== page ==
Islam in the UK has sadly become a topic that is all too cautiously dealt with and even feared in some ways. The air surrounding the topic of Islam in the UK makes it seem almost taboo. This needs to be removed so that we may learn more and discuss this element of our culture openly. After all Islam will play a huge role in Britain’s future generations and has much to offer.
I am not a Muslim myself but welcome the peaceful faith as part of my culture. I lived in Malaysia, a predominantly Muslim country for three years with the Muslim side of my family. I remember feeling a bit guilty during the first few days of Ramadan as I was not fasting. My cousins were observing the fast whilst I was trying not to be seen having my lunch. I decided the next day to get up for Sahur (The meal before sunrise) and see if I could join them in fasting. Through my decision to fast I soon learned a lot more about Islam. I observed Ramadan, celebrated Eid and discussed the Qu’ran. I wanted to ask questions and people seemed happy to answer. Being respectfully inquisitive allowed me to better understand this peaceful, loving and inclusive Religion.
During the day I was working in a youth centre with Muslim teenagers. ‘Assalamualaikum Abang Ian’ (Peace be upon you big brother Ian) was my usual greeting from the kids. All the girls would come into the youth centre from School wearing hijab, as part of School uniform. On non-School days few would be wearing it.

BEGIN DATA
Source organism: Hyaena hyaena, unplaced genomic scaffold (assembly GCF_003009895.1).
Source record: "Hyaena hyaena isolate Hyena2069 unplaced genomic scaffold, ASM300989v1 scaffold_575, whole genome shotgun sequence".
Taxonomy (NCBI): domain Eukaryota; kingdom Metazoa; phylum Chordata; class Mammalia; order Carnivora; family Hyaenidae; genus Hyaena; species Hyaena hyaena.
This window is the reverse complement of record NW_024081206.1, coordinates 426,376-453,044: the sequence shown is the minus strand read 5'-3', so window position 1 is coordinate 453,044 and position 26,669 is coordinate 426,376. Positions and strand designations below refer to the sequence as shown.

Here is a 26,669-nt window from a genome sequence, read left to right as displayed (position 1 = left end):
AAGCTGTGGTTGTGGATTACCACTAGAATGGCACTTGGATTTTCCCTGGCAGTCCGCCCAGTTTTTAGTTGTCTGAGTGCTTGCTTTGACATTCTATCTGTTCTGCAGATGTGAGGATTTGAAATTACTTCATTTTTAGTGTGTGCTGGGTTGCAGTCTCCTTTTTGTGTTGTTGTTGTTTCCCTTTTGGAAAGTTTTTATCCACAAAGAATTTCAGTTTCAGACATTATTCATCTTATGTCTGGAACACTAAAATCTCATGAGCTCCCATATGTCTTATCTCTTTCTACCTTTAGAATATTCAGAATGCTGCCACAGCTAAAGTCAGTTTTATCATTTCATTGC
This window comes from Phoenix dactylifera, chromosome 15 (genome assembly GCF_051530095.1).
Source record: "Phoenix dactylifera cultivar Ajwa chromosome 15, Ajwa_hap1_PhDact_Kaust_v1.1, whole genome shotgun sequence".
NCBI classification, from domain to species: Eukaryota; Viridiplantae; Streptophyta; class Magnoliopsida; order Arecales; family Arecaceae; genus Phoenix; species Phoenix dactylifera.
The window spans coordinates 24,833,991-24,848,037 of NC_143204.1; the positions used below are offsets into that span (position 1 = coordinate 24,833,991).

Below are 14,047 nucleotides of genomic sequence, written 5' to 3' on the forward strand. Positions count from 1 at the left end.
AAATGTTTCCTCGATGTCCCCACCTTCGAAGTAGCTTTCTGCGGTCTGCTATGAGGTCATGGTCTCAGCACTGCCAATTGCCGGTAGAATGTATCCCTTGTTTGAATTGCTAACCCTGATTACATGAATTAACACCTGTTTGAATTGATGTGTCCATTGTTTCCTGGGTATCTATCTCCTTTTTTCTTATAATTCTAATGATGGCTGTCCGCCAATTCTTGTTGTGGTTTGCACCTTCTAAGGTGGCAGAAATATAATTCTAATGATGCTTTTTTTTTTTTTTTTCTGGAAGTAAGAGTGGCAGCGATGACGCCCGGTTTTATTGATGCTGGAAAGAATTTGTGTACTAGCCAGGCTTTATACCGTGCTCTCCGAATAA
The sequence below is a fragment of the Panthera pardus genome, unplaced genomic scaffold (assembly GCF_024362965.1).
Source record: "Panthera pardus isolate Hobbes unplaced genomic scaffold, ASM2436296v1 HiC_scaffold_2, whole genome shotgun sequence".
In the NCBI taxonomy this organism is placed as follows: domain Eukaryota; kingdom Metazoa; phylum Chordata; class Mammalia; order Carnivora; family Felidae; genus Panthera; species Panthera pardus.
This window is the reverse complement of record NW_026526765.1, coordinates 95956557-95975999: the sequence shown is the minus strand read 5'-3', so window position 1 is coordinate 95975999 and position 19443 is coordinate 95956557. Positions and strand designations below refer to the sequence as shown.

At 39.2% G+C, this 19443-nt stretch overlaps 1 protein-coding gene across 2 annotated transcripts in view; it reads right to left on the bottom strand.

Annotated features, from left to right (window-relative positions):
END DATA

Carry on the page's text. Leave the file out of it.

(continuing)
I was lucky enough to have a close friend, who wore the hijab to discuss this with. She explained why she had decided to wear it and how it helped her to remain humble and peaceful. She, like many others, believe it should be a choice. If young girls were forced to wear it they would not understand its importance and it could become just part of a uniform.
During my time in Malaysia there were also more trivial questions that arose… Why does almost every café have cats that seem to be communally fed by the dinners? The reply came that the prophet Muhammad loved cats… he even cut the robe he was wearing once so that he would not disturb the cat lying on it when he stood up.
British culture has always embraced change and perhaps with a little more understanding we could all happily accept what Islam has to enrich our society. More importantly little Muslim boys and girls in the UK should feel empowered to ask questions and grasp a clear understanding of their faith. We need to be more relaxed and embrace Islam into British culture so that future generations feel free to discuss their faith, in the same way that modern Islam continues to develop in South East Asia.